The Expected-Outcome Model of Two-Player Games deals with the expected-outcome model of two-player games, in which the relative merit of game-tree nodes, rather than board positions, is considered. The ambiguity of static evaluation and the problems it generates in the search system are examined and the development of a domain-independent static evaluator is described. Comprised of eight chapters, this book begins with an overview of the rationale for the mathematical study of games, followed by a discussion on some previous artificial intelligence (AI) research efforts on game-trees. The next section opens with the definition of a node's expected-outcome value as the expected value of the leaves beneath it. The expected-outcome model is outlined, paying particular attention to the expected-outcome value of a game-tree node. This model was implemented on some small versions of tic-tac-toe and Othello. The book also presents results that offer strong support for both the validity of the expected-outcome model and the rationality of its underlying assumptions. This monograph is intended for specialists in AI and computer science.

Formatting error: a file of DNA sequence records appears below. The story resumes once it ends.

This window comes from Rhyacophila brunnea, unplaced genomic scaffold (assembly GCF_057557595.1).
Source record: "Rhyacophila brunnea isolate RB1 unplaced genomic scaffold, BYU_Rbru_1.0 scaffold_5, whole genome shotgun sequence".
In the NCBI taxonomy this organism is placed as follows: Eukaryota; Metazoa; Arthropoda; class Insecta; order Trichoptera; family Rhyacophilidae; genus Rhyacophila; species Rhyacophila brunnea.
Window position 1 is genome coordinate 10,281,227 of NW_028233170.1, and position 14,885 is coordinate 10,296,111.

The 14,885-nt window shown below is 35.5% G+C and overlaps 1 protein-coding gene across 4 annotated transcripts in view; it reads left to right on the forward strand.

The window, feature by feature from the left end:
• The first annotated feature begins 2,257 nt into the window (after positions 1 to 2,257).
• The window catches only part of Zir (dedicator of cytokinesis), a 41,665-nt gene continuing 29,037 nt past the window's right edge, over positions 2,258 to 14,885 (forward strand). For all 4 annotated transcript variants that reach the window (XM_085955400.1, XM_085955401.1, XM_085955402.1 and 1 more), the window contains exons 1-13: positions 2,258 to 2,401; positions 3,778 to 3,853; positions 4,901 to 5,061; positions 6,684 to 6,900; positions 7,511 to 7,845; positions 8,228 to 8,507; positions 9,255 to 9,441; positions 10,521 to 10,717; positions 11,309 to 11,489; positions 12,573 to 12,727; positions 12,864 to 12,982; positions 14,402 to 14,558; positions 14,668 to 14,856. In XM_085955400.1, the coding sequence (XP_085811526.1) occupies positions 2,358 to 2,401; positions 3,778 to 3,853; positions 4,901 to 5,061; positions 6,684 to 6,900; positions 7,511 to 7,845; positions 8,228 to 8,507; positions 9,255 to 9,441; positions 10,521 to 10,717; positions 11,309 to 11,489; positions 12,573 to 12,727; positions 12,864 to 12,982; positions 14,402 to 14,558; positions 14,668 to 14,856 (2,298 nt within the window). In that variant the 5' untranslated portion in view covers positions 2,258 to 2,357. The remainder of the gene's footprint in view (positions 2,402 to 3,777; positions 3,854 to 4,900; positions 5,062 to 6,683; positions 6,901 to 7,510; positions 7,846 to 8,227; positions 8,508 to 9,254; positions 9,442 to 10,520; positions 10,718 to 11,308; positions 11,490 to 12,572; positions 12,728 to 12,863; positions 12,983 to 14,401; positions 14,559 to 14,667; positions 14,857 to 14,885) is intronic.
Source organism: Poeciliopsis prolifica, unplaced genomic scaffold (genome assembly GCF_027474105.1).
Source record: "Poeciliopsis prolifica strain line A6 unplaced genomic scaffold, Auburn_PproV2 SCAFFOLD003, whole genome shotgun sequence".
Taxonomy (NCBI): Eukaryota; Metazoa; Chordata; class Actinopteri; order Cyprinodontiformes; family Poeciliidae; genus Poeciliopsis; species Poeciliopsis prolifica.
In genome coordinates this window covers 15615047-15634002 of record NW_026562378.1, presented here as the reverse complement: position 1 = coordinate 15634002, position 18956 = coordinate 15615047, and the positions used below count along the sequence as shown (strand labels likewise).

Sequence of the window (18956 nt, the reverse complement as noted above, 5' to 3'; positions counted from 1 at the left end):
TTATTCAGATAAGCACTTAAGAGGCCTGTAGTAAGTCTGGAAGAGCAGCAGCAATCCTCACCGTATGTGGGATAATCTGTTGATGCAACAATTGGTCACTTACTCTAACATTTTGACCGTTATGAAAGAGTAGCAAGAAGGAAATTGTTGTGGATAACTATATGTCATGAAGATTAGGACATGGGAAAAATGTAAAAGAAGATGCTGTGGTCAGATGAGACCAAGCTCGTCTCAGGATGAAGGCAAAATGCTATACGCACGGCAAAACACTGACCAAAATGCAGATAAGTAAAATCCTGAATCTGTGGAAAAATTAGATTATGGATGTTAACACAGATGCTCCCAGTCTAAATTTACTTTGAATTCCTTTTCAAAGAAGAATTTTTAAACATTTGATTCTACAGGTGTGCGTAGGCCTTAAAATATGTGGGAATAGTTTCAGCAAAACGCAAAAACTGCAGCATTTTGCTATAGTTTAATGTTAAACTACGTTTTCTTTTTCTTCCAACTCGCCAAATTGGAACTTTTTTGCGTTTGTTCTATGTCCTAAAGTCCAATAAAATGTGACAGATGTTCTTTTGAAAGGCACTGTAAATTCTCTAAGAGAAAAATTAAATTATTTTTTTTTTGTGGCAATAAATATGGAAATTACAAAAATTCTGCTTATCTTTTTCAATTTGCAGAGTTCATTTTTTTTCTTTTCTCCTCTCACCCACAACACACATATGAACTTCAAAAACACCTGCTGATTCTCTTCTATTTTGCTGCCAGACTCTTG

Table of Contents
I Introduction 1 Prelude: Why Study Games? 2 Overview: What Lies Ahead? 3 Background: What is Already Known? 3.1 Preliminaries 3.2 Heuristic Evaluation Functions 3.3 Control Strategies 3.4 Summary II The Model 4 Proposal: What is the Basic Model? 5 Support: Does the Model Work? 5.1 Analytical Evidence 5.2 Empirical Evidence III Conclusions 75 6 Contributions: What's been Accomplished? 7 Implications: Where Might the Model Lead? 8 Reprise: Why Study Games? A Standard Evaluation Functions B The Random Sampler